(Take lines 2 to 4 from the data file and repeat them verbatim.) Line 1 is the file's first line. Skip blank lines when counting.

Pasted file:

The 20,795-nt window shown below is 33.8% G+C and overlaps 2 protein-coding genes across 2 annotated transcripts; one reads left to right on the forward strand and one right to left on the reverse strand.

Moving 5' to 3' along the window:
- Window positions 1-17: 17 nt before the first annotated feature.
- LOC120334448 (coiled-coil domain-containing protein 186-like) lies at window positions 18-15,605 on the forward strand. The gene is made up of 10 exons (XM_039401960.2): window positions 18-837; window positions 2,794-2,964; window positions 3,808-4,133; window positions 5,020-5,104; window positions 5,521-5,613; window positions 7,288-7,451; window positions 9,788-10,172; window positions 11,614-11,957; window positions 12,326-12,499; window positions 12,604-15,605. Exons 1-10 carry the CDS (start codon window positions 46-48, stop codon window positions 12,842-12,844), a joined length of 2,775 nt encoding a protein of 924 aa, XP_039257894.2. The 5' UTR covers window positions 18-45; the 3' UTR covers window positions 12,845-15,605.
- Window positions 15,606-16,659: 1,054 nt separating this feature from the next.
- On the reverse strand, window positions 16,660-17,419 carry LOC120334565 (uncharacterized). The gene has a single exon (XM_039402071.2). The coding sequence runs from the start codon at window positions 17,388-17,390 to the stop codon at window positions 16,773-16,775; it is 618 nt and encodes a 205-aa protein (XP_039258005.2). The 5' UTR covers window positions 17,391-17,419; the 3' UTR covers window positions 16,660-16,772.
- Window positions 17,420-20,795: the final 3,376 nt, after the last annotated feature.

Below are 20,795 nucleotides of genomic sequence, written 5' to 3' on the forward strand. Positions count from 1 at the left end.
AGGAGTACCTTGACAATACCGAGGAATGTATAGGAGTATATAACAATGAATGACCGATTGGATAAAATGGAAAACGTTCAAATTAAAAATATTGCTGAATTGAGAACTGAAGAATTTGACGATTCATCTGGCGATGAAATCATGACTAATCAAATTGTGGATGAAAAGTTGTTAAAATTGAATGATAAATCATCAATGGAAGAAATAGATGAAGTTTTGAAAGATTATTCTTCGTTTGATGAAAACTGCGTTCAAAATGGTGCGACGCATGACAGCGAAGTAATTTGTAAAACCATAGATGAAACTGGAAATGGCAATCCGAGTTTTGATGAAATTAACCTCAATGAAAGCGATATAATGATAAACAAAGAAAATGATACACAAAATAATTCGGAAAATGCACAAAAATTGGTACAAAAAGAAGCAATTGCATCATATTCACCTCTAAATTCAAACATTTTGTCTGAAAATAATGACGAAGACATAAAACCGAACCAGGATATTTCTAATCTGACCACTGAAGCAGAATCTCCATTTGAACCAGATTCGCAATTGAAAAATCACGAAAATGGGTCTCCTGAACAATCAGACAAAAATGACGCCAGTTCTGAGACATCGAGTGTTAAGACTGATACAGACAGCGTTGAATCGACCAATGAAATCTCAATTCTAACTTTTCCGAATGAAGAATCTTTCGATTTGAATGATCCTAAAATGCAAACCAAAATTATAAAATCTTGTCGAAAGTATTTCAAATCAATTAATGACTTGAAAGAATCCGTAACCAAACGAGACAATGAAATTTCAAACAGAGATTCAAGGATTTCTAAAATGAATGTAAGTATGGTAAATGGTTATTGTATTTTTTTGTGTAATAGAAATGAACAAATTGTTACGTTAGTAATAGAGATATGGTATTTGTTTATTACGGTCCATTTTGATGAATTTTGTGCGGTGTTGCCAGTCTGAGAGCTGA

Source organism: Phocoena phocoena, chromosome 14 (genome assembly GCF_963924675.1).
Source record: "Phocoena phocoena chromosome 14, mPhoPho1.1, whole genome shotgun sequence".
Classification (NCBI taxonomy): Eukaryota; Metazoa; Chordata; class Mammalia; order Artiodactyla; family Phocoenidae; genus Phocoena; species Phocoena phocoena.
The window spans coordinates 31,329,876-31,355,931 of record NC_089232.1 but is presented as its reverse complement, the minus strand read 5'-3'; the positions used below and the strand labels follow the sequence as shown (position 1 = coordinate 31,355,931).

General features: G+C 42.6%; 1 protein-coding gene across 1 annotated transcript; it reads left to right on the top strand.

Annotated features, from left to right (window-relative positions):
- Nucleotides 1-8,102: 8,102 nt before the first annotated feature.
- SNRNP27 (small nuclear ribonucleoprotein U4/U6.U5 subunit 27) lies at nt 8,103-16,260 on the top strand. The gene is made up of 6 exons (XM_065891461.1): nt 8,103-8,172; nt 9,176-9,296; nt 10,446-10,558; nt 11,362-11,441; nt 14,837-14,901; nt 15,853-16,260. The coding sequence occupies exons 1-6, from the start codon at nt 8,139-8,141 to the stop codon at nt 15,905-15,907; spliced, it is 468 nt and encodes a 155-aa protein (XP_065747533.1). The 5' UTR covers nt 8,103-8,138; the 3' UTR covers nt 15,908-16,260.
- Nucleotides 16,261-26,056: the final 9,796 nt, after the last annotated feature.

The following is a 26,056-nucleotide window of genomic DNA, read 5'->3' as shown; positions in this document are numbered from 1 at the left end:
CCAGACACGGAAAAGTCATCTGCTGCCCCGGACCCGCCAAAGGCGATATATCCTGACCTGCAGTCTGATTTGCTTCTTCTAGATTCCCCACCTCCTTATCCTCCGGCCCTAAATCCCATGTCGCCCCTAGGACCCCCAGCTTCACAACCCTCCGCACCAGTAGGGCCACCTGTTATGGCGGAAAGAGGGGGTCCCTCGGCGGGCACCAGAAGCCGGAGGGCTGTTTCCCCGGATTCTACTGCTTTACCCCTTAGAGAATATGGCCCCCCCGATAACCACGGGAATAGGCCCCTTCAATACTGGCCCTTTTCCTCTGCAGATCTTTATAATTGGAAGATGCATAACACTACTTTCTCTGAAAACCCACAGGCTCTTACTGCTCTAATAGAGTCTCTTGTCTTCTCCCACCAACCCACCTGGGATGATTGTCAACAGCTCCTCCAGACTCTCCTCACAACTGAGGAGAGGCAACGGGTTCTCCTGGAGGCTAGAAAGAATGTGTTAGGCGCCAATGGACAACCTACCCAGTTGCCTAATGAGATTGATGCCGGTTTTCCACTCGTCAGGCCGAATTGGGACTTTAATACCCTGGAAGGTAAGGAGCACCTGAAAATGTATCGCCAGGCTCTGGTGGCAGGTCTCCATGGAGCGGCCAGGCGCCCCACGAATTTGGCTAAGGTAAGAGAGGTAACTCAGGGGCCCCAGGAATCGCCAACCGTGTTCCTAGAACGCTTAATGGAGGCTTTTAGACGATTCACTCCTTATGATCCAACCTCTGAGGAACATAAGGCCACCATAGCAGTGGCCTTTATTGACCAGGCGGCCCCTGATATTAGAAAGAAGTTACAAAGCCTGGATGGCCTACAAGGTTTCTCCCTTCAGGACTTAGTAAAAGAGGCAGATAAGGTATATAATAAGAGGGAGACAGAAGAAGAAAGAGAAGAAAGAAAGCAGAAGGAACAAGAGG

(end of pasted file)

Moving 5' to 3' along the window:
- Window positions 1-17: 17 nt before the first annotated feature.
- LOC120334448 (coiled-coil domain-containing protein 186-like) lies at window positions 18-15,605 on the forward strand. The gene is made up of 10 exons (XM_039401960.2): window positions 18-837; window positions 2,794-2,964; window positions 3,808-4,133; window positions 5,020-5,104; window positions 5,521-5,613; window positions 7,288-7,451; window positions 9,788-10,172; window positions 11,614-11,957; window positions 12,326-12,499; window positions 12,604-15,605. Exons 1-10 carry the CDS (start codon window positions 46-48, stop codon window positions 12,842-12,844), a joined length of 2,775 nt encoding a protein of 924 aa, XP_039257894.2. The 5' UTR covers window positions 18-45; the 3' UTR covers window positions 12,845-15,605.